Using Local Security to Lock Down Your Mobile Device

Being able to lock your mobile device is important because, in many cases, it's your first line of defense. It may not be the strongest form of security -- in fact, it's arguably the weakest -- but it could prove to be the difference in protecting your organization by keeping the device locked down until mobile device management measures like remote wiping are put into play.

By Grant Hatchimonji
Tue, November 26, 2013

CSO — Being able to lock your mobile device is important because, in many cases, it's your first line of defense. It may not be the strongest form of security -- in fact, it's arguably the weakest -- but it could prove to be the difference in protecting your organization by keeping the device locked down until mobile device management measures like remote wiping are put into play.

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Here, we cover the various locking and local security options that are available for the different mobile platforms. Choose wisely, though; while each option presents their own unique strengths, so too do they present weaknesses.

PIN/Password Lock (multiple platforms)

The personal identification number (or password) is the most tried-and-true and simplest form of local security. Most users opt to protect their device with a PIN that is at least four digits in length, while some go for a longer, more complicated password that combines both letters and numbers.

It may go without saying, but those who care enough to make their PINs/passwords long and complex will enjoy a greater level of security here. After all, this option's greatest weakness stems from user error (or rather, apathy): lock your phone with an easily-guessed password like "1234" and that's precisely the level of security you'll be enjoying.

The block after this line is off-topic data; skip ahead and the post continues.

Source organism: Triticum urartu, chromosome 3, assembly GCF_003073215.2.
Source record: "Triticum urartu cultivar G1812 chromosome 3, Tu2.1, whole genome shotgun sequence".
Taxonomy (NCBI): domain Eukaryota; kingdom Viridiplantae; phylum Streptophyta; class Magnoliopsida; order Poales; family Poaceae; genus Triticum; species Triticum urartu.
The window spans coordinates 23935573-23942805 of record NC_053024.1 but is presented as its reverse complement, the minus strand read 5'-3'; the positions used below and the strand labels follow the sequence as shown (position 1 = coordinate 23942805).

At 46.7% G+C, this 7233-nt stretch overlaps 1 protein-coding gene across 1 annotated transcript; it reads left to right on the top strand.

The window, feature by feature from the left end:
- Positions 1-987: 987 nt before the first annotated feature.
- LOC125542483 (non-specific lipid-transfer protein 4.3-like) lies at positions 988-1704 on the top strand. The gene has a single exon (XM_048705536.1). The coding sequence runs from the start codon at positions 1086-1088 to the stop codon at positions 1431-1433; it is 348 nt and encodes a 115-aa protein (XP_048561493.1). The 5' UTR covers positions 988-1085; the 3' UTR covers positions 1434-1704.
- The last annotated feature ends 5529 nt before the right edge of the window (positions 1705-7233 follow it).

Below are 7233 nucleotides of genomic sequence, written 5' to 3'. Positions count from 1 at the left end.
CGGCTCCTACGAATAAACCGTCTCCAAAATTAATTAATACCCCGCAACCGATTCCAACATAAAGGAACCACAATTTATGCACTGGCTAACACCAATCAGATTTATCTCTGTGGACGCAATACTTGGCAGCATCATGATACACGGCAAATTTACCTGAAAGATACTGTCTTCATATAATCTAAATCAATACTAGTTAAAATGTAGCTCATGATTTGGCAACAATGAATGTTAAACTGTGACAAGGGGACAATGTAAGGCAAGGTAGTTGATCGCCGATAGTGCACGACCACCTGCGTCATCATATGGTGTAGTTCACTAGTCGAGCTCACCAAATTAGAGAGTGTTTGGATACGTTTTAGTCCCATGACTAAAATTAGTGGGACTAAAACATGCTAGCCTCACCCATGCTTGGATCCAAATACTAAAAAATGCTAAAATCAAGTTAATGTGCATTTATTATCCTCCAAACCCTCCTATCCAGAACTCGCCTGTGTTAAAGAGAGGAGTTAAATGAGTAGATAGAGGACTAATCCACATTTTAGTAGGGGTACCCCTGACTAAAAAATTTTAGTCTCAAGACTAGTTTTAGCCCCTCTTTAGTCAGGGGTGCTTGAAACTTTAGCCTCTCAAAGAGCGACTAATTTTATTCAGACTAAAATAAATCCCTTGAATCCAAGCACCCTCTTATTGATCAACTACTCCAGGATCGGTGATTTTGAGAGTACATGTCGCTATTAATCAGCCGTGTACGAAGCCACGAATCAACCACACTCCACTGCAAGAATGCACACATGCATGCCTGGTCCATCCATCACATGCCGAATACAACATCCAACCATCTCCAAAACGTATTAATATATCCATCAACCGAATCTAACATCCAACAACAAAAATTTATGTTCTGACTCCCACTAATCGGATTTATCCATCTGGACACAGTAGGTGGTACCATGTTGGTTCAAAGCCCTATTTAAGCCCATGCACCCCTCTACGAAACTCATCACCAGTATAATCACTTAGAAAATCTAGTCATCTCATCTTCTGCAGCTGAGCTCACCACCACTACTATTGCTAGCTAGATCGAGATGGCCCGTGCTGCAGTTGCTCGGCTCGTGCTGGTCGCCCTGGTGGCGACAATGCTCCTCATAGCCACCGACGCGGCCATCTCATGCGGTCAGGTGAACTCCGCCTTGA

Android Facial Recognition

Originally rolled out as a new feature of Android 4.0 (Ice Cream Sandwich), the platform's face unlock feature works surprisingly well, thanks mostly to intuitive software. As part of the setup process, the user is prompted to snap multiple photos of his or herself using the device's front-facing camera to make the device as "familiar" as possible with their face. So taking multiple shots from various angles, with or without glasses on, and in different lighting all improve the device's ability to recognize the user's face. As is the case with some of the other security features on this list, the face lock feature falls back on a PIN or other form of locking should the software fail to recognize the face in question.

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Face unlock ranks high on the convenience scale, especially once users build up the device's library of facial shots to the point that it can recognize the user's face under virtually any condition. However, it ranks rather low on the security scale; so low, in fact, that the Android interface actually warns the user when setting up face unlock that it's even less secure than a pattern, PIN, or password lock.

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Originally published on www.csoonline.com. Click here to read the original story.
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